Lack of information creates a lot of worries about Jadar project in Serbia

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Is the concern regarding the announced lithium mine of the inhabitants of Radjevina and Loznica justified? Judging by what Petar Bulat, a professor at the Belgrade Medical Faculty and a subspecialist in professional toxicology, said on the second day of the gathering dedicated to the Jadar project organized by the Serbian Academy of Sciences and Arts.

On the second day of the gathering, Marija Alimpić, on behalf of the association “Let’s protect Jadar and Radjevina” at SANU, sent a message that “our country will not be soaked in poison” and that “Loznica will be defended by 50,000 people”, Aleksandar Jovanović Ćuta, one of the founders of the movement. “Let’s defend the rivers of the Old Mountain.”

– Our arms and legs are cut, what will we live with and how will we raise our children – Zlatko Kokanović from the association “Ne damo Jadar” asked those present.

– The investor spoke very rosy about the project, while not giving enough information, and in such conditions it is difficult to talk about the impact on health. But we must keep in mind that one is a project and one is the wishes of the investor, and something completely different is its realization. In the case of Zajača, which is in the immediate vicinity, we can see what the interaction between the living and working environment is like. There is not enough data on the impact of lithium on human health, especially when it comes to workers who are exposed during production. This metal has been used for decades in the treatment of psychiatric patients to improve mood, and it is known to reduce the function of the kidneys, thyroid gland … The biggest problem in this story is – arsenic. It can be expected to reach the air and watercourses, and it is very well absorbed from the respiratory and digestive systems. It is known to lead to diabetes, damage the liver, vascular system, kidneys … Its carcinogenicity is the most worrying – explained prof. Dr. Bulat, what health problems can the local population face by opening a jadarite mine.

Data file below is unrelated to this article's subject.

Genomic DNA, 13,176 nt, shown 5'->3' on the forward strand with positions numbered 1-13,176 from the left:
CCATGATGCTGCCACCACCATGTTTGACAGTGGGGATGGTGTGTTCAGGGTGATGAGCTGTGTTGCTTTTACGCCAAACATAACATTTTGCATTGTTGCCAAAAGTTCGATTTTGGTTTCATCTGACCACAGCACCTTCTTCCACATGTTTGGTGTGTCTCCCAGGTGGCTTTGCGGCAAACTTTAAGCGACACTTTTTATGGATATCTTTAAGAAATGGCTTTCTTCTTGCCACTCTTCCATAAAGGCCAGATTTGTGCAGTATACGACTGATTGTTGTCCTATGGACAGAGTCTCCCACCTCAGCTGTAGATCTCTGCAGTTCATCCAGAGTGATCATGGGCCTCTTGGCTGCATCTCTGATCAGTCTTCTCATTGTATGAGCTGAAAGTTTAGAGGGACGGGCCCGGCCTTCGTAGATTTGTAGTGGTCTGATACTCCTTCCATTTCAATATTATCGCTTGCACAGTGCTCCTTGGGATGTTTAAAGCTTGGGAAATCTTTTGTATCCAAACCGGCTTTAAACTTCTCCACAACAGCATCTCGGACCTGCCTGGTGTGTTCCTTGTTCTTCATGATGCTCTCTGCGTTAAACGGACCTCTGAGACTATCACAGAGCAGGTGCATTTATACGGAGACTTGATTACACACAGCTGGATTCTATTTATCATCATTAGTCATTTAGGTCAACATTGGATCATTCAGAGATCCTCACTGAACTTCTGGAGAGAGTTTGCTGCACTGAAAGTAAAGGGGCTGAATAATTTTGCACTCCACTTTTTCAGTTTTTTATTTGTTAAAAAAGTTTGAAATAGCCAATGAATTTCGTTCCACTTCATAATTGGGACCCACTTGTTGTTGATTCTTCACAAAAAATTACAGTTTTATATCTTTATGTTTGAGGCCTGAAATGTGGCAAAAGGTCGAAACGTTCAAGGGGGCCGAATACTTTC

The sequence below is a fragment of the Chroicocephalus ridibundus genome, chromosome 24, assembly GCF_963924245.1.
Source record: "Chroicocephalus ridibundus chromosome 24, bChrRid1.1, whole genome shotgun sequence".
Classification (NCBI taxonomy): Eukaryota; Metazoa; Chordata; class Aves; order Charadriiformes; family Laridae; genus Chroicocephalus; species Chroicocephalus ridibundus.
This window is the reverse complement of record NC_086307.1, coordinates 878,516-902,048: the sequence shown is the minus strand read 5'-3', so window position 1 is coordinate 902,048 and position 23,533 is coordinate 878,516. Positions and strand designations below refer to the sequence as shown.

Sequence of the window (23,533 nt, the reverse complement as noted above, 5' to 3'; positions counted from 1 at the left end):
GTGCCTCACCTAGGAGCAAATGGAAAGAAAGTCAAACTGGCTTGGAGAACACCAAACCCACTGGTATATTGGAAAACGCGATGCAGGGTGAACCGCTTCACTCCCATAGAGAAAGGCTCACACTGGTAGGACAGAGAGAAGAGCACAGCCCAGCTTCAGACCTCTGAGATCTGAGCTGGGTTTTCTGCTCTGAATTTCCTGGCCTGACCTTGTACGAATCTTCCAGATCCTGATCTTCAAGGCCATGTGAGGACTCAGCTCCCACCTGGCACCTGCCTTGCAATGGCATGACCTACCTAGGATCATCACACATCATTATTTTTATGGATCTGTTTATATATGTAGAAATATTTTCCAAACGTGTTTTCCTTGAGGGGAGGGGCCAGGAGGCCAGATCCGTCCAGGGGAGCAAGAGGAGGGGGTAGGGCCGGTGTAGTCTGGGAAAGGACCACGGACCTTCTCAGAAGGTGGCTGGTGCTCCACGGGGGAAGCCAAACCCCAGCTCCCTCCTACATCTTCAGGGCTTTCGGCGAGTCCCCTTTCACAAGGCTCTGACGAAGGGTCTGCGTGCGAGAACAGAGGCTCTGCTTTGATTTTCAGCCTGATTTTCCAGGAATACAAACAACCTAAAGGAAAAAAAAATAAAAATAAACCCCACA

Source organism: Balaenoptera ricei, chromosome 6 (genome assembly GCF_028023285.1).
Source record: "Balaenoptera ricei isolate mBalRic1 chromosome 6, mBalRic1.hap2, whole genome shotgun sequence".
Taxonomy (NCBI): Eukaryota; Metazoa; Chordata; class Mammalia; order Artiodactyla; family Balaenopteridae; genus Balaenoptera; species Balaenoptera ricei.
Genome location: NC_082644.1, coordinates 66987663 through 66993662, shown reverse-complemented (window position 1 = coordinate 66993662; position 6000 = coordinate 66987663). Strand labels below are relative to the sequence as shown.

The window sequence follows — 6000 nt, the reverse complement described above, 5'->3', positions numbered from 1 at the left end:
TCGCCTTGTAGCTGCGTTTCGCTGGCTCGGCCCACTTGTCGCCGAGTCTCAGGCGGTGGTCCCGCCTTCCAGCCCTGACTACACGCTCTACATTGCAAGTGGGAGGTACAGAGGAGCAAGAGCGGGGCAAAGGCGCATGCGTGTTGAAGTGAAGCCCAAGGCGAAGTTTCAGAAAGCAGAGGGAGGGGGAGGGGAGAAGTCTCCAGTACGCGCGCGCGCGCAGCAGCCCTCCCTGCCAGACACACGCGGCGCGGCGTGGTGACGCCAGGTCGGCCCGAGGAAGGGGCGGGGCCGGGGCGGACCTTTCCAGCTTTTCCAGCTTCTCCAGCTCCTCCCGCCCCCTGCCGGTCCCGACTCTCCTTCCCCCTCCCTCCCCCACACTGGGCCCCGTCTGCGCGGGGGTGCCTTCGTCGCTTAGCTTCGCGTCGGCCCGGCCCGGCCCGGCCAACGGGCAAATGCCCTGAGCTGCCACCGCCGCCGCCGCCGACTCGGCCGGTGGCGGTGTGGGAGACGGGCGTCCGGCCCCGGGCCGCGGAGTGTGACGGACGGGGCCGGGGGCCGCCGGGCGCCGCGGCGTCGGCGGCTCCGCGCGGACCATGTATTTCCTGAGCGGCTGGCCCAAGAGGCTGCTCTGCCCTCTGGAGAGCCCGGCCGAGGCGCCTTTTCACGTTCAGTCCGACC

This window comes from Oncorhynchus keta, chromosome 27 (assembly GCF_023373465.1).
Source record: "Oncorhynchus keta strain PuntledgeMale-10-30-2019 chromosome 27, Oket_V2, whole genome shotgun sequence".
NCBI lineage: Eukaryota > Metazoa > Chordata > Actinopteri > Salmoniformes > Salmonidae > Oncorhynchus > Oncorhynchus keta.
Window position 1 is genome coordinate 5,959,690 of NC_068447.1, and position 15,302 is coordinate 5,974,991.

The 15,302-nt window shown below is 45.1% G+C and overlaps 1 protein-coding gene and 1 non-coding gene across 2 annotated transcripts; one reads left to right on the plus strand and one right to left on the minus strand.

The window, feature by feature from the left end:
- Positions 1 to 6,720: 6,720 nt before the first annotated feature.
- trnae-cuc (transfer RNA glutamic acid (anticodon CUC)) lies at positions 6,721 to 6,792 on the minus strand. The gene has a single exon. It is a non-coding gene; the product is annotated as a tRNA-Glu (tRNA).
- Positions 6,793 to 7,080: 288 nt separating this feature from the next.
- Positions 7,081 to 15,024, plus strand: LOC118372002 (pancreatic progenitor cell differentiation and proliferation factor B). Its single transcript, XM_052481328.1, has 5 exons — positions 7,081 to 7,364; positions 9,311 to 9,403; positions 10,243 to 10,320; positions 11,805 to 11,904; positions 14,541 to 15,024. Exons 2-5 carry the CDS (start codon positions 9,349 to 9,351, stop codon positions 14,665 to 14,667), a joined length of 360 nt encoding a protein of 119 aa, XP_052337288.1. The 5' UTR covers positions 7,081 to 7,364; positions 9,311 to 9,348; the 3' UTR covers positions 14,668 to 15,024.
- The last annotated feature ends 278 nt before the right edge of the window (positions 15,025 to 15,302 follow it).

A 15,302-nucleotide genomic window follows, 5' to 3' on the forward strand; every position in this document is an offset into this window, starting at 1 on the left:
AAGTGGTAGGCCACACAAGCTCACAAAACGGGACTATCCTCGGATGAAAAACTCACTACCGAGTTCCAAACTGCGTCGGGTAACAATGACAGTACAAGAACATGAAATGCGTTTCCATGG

Lead will not cause problems in the adult population, but it is a danger for children. They are sensitive due to the immature nervous system, and lead can lead to intellectual development disorders. Cadmium is another metal that the surrounding population can face with the opening of the mine near Loznica, and scientists have linked it to lung and prostate cancer. In addition to all the above, prof. Dr. Bulat adds that nickel, chromium, mercury, zinc, boron can also be found in the environment …

– Nickel and boron are substances for which there is evidence that they lead to the appearance of malignancy. Also, during transport into the air, PM 2.5 and PM 10 particles can reach, which leads to a decrease in lung function, myocardial infarction, shortening of life expectancy … but it is difficult to speak of a balance of positive and negative influence. Although we do not have detailed information about the technology they will use, we must think in advance about the possible consequences – explained prof. Dr. Bulat concluded that if the population is exposed to these substances, it is certain what will happen next.

And the mine will have a devastating impact on biodiversity. According to prof. Dr. Imra Krizmanić from the Faculty of Biology, more than 90 species of aquatic invertebrates live in this area, 85 percent of the fish that are in our waters, 55 percent are amphibians.

– The Faculty of Biology has proposed protection measures, but they cannot oblige anyone to implement them. And those measures are of limited capacity. There are actually no solutions. Moving plants is only possible in botanical gardens because there are no two places in the world. These plants and animals are very localized and they have lived there since before the ice age – said Dr. Krizmanić.



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